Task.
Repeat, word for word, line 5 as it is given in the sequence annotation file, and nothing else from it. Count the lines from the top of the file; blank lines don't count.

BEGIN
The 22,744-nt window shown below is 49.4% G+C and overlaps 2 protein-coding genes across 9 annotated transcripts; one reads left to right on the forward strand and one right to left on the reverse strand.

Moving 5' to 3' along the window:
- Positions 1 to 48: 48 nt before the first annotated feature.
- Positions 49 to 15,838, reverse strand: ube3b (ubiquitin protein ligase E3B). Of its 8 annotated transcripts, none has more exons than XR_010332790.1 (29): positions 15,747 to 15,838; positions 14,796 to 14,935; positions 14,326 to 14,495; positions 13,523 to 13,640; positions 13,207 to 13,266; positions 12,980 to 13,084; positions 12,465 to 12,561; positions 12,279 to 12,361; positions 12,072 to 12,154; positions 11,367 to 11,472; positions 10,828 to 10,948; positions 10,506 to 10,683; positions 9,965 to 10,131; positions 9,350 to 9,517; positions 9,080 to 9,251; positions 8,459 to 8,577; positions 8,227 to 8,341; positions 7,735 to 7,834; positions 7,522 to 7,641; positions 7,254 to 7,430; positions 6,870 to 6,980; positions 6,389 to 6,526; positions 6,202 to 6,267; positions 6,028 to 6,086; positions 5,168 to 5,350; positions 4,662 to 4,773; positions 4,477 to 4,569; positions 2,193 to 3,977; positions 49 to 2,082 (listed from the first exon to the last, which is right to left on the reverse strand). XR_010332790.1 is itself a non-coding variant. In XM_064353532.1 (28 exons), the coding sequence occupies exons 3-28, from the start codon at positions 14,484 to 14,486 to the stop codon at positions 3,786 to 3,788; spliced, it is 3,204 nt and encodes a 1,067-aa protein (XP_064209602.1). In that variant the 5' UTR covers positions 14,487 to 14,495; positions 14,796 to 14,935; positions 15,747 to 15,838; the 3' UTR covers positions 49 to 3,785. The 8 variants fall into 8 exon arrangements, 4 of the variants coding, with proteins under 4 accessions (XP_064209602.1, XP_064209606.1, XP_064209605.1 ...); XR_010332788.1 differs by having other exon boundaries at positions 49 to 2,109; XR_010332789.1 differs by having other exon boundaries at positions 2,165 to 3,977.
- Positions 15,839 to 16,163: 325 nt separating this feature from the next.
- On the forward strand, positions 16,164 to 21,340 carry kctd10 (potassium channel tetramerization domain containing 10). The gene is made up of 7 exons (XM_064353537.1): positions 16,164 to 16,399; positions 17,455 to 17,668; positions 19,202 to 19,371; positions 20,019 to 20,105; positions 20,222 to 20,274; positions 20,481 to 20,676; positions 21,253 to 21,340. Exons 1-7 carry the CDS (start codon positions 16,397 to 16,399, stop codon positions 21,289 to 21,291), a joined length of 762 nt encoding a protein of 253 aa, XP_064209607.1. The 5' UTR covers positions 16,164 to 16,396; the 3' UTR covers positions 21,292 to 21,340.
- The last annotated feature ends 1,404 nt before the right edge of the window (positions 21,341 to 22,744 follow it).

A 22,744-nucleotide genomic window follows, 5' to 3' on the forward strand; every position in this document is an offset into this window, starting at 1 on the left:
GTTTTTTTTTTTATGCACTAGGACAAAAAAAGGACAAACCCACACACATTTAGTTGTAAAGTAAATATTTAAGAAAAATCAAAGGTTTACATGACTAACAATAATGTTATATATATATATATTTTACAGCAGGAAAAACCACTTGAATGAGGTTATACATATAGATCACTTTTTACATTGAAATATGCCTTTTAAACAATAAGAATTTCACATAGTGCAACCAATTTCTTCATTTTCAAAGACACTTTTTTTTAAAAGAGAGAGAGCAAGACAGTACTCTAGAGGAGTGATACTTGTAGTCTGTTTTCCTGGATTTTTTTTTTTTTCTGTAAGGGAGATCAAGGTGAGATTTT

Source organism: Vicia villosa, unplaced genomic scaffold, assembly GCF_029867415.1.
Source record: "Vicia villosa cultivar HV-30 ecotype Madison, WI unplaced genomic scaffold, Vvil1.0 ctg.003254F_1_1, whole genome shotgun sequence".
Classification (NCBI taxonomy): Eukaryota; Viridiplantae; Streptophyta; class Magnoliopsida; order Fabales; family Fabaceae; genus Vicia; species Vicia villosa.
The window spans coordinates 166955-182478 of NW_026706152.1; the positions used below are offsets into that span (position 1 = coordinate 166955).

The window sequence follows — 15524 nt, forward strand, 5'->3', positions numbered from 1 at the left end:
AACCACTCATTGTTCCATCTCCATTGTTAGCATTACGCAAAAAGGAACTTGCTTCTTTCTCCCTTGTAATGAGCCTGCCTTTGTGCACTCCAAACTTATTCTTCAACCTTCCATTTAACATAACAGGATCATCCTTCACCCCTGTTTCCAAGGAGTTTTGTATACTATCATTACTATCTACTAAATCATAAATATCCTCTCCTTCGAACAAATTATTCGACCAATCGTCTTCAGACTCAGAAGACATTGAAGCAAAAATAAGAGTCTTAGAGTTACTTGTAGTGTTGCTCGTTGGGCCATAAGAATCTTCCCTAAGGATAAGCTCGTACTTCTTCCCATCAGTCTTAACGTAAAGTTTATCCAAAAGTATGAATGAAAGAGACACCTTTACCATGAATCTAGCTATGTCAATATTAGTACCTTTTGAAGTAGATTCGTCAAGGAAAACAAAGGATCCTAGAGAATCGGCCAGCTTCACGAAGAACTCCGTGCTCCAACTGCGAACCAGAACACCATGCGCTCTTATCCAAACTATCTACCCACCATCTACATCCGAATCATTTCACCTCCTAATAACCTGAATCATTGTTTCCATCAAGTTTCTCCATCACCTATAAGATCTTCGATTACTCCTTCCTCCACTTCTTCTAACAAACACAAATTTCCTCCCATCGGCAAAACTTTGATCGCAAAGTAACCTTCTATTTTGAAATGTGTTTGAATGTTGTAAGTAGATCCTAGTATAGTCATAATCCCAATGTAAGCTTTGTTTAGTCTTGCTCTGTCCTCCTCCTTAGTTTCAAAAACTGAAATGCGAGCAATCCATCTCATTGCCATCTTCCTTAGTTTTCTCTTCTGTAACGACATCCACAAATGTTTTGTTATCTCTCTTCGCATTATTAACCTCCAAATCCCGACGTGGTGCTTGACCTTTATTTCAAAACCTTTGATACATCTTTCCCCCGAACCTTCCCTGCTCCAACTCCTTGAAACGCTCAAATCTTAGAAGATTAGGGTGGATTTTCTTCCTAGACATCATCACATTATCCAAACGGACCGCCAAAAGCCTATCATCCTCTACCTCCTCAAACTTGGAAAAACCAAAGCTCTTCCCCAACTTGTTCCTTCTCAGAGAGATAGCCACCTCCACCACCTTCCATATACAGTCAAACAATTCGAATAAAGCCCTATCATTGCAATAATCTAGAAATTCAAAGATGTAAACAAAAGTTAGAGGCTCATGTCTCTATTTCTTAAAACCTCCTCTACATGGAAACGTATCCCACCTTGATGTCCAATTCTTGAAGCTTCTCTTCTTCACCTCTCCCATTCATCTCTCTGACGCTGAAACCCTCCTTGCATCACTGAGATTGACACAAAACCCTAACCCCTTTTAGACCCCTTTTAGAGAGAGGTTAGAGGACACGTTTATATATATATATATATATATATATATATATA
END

- Positions 15,839 to 16,163: 325 nt separating this feature from the next.